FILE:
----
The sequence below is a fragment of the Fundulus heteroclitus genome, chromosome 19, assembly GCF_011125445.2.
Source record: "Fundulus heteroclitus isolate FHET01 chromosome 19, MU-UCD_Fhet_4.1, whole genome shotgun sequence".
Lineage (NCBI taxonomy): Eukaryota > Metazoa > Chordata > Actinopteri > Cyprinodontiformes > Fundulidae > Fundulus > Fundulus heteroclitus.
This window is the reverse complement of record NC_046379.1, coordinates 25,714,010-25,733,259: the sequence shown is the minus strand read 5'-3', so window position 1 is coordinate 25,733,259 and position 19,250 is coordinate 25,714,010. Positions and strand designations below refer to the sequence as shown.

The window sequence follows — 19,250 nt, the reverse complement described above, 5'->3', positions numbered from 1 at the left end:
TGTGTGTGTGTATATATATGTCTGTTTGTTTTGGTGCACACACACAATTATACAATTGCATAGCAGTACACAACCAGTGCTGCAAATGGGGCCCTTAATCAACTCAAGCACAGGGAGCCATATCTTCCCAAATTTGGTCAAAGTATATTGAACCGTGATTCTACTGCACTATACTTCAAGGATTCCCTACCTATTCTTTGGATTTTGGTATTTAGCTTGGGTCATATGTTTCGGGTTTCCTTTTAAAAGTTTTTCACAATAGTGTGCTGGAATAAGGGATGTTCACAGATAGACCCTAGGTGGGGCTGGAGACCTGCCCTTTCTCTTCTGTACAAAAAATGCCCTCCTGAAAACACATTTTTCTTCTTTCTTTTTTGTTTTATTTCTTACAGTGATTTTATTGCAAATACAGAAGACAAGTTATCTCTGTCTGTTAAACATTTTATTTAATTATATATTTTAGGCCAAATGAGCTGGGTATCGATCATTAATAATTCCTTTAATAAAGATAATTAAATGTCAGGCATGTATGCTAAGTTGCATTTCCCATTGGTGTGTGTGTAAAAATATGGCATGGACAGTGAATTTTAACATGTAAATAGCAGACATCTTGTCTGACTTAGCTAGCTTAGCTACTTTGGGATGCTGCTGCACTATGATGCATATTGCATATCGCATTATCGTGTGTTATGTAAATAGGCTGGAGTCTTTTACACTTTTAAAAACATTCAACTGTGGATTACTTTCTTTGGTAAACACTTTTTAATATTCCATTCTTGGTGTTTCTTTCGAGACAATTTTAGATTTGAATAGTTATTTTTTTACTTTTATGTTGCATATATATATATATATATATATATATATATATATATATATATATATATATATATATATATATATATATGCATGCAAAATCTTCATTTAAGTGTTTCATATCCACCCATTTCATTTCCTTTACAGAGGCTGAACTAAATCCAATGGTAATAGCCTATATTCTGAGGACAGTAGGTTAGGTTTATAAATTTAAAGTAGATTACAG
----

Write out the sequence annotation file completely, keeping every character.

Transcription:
The sequence below is a fragment of the Fundulus heteroclitus genome, chromosome 19, assembly GCF_011125445.2.
Source record: "Fundulus heteroclitus isolate FHET01 chromosome 19, MU-UCD_Fhet_4.1, whole genome shotgun sequence".
Lineage (NCBI taxonomy): Eukaryota > Metazoa > Chordata > Actinopteri > Cyprinodontiformes > Fundulidae > Fundulus > Fundulus heteroclitus.
This window is the reverse complement of record NC_046379.1, coordinates 25,714,010-25,733,259: the sequence shown is the minus strand read 5'-3', so window position 1 is coordinate 25,733,259 and position 19,250 is coordinate 25,714,010. Positions and strand designations below refer to the sequence as shown.

The window sequence follows — 19,250 nt, the reverse complement described above, 5'->3', positions numbered from 1 at the left end:
TGTGTGTGTGTATATATATGTCTGTTTGTTTTGGTGCACACACACAATTATACAATTGCATAGCAGTACACAACCAGTGCTGCAAATGGGGCCCTTAATCAACTCAAGCACAGGGAGCCATATCTTCCCAAATTTGGTCAAAGTATATTGAACCGTGATTCTACTGCACTATACTTCAAGGATTCCCTACCTATTCTTTGGATTTTGGTATTTAGCTTGGGTCATATGTTTCGGGTTTCCTTTTAAAAGTTTTTCACAATAGTGTGCTGGAATAAGGGATGTTCACAGATAGACCCTAGGTGGGGCTGGAGACCTGCCCTTTCTCTTCTGTACAAAAAATGCCCTCCTGAAAACACATTTTTCTTCTTTCTTTTTTGTTTTATTTCTTACAGTGATTTTATTGCAAATACAGAAGACAAGTTATCTCTGTCTGTTAAACATTTTATTTAATTATATATTTTAGGCCAAATGAGCTGGGTATCGATCATTAATAATTCCTTTAATAAAGATAATTAAATGTCAGGCATGTATGCTAAGTTGCATTTCCCATTGGTGTGTGTGTAAAAATATGGCATGGACAGTGAATTTTAACATGTAAATAGCAGACATCTTGTCTGACTTAGCTAGCTTAGCTACTTTGGGATGCTGCTGCACTATGATGCATATTGCATATCGCATTATCGTGTGTTATGTAAATAGGCTGGAGTCTTTTACACTTTTAAAAACATTCAACTGTGGATTACTTTCTTTGGTAAACACTTTTTAATATTCCATTCTTGGTGTTTCTTTCGAGACAATTTTAGATTTGAATAGTTATTTTTTTACTTTTATGTTGCATATATATATATATATATATATATATATATATATATATATATATATATATATATATATATATATATATGCATGCAAAATCTTCATTTAAGTGTTTCATATCCACCCATTTCATTTCCTTTACAGAGGCTGAACTAAATCCAATGGTAATAGCCTATATTCTGAGGACAGTAGGTTAGGTTTATAAATTTAAAGTAGATTACAG